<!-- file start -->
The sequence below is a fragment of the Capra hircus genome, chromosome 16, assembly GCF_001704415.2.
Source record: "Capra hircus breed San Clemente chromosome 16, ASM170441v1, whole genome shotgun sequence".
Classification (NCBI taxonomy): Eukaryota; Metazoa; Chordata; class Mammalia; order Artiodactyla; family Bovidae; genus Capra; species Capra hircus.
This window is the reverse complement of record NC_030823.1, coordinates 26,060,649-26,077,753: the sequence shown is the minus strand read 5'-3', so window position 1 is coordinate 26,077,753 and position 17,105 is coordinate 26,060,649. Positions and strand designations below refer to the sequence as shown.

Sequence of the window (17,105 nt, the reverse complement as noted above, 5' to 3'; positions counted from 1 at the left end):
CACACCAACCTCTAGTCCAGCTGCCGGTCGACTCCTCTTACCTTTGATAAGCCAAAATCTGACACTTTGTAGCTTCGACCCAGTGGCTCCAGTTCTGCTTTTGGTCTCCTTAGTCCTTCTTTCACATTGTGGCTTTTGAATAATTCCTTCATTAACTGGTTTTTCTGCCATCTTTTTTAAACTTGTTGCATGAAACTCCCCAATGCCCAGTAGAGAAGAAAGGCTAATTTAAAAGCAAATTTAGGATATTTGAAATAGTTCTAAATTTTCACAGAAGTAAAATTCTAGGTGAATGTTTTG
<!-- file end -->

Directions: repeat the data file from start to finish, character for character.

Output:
The sequence below is a fragment of the Capra hircus genome, chromosome 16, assembly GCF_001704415.2.
Source record: "Capra hircus breed San Clemente chromosome 16, ASM170441v1, whole genome shotgun sequence".
Classification (NCBI taxonomy): Eukaryota; Metazoa; Chordata; class Mammalia; order Artiodactyla; family Bovidae; genus Capra; species Capra hircus.
This window is the reverse complement of record NC_030823.1, coordinates 26,060,649-26,077,753: the sequence shown is the minus strand read 5'-3', so window position 1 is coordinate 26,077,753 and position 17,105 is coordinate 26,060,649. Positions and strand designations below refer to the sequence as shown.

Sequence of the window (17,105 nt, the reverse complement as noted above, 5' to 3'; positions counted from 1 at the left end):
CACACCAACCTCTAGTCCAGCTGCCGGTCGACTCCTCTTACCTTTGATAAGCCAAAATCTGACACTTTGTAGCTTCGACCCAGTGGCTCCAGTTCTGCTTTTGGTCTCCTTAGTCCTTCTTTCACATTGTGGCTTTTGAATAATTCCTTCATTAACTGGTTTTTCTGCCATCTTTTTTAAACTTGTTGCATGAAACTCCCCAATGCCCAGTAGAGAAGAAAGGCTAATTTAAAAGCAAATTTAGGATATTTGAAATAGTTCTAAATTTTCACAGAAGTAAAATTCTAGGTGAATGTTTTG